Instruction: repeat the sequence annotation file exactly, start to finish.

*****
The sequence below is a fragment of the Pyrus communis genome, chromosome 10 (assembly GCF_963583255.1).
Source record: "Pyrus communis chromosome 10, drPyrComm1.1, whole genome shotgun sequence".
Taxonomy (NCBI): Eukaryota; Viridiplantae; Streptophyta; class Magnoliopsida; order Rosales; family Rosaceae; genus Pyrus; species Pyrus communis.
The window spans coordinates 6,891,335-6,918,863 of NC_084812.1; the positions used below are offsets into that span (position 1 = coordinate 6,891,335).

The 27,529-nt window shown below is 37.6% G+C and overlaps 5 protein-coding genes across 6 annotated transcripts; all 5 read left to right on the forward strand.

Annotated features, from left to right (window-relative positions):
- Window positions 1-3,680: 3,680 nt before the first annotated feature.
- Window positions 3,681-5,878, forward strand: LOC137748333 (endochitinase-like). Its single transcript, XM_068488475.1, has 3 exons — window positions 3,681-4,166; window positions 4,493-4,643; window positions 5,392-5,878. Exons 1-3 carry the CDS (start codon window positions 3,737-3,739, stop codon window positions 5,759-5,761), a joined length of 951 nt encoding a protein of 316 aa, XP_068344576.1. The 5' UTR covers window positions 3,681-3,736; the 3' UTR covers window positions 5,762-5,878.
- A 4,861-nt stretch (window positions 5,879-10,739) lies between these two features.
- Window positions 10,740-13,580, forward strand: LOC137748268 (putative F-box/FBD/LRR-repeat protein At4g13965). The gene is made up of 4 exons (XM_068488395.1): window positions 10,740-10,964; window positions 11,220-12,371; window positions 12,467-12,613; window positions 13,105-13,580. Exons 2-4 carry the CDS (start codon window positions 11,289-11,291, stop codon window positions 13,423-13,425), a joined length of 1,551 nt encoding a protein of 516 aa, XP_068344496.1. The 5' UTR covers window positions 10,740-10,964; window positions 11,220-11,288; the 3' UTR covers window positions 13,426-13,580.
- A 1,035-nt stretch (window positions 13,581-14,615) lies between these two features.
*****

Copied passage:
The sequence below is a fragment of the Pyrus communis genome, chromosome 10 (assembly GCF_963583255.1).
Source record: "Pyrus communis chromosome 10, drPyrComm1.1, whole genome shotgun sequence".
Taxonomy (NCBI): Eukaryota; Viridiplantae; Streptophyta; class Magnoliopsida; order Rosales; family Rosaceae; genus Pyrus; species Pyrus communis.
The window spans coordinates 6,891,335-6,918,863 of NC_084812.1; the positions used below are offsets into that span (position 1 = coordinate 6,891,335).

The 27,529-nt window shown below is 37.6% G+C and overlaps 5 protein-coding genes across 6 annotated transcripts; all 5 read left to right on the forward strand.

Annotated features, from left to right (window-relative positions):
- Window positions 1-3,680: 3,680 nt before the first annotated feature.
- Window positions 3,681-5,878, forward strand: LOC137748333 (endochitinase-like). Its single transcript, XM_068488475.1, has 3 exons — window positions 3,681-4,166; window positions 4,493-4,643; window positions 5,392-5,878. Exons 1-3 carry the CDS (start codon window positions 3,737-3,739, stop codon window positions 5,759-5,761), a joined length of 951 nt encoding a protein of 316 aa, XP_068344576.1. The 5' UTR covers window positions 3,681-3,736; the 3' UTR covers window positions 5,762-5,878.
- A 4,861-nt stretch (window positions 5,879-10,739) lies between these two features.
- Window positions 10,740-13,580, forward strand: LOC137748268 (putative F-box/FBD/LRR-repeat protein At4g13965). The gene is made up of 4 exons (XM_068488395.1): window positions 10,740-10,964; window positions 11,220-12,371; window positions 12,467-12,613; window positions 13,105-13,580. Exons 2-4 carry the CDS (start codon window positions 11,289-11,291, stop codon window positions 13,423-13,425), a joined length of 1,551 nt encoding a protein of 516 aa, XP_068344496.1. The 5' UTR covers window positions 10,740-10,964; window positions 11,220-11,288; the 3' UTR covers window positions 13,426-13,580.
- A 1,035-nt stretch (window positions 13,581-14,615) lies between these two features.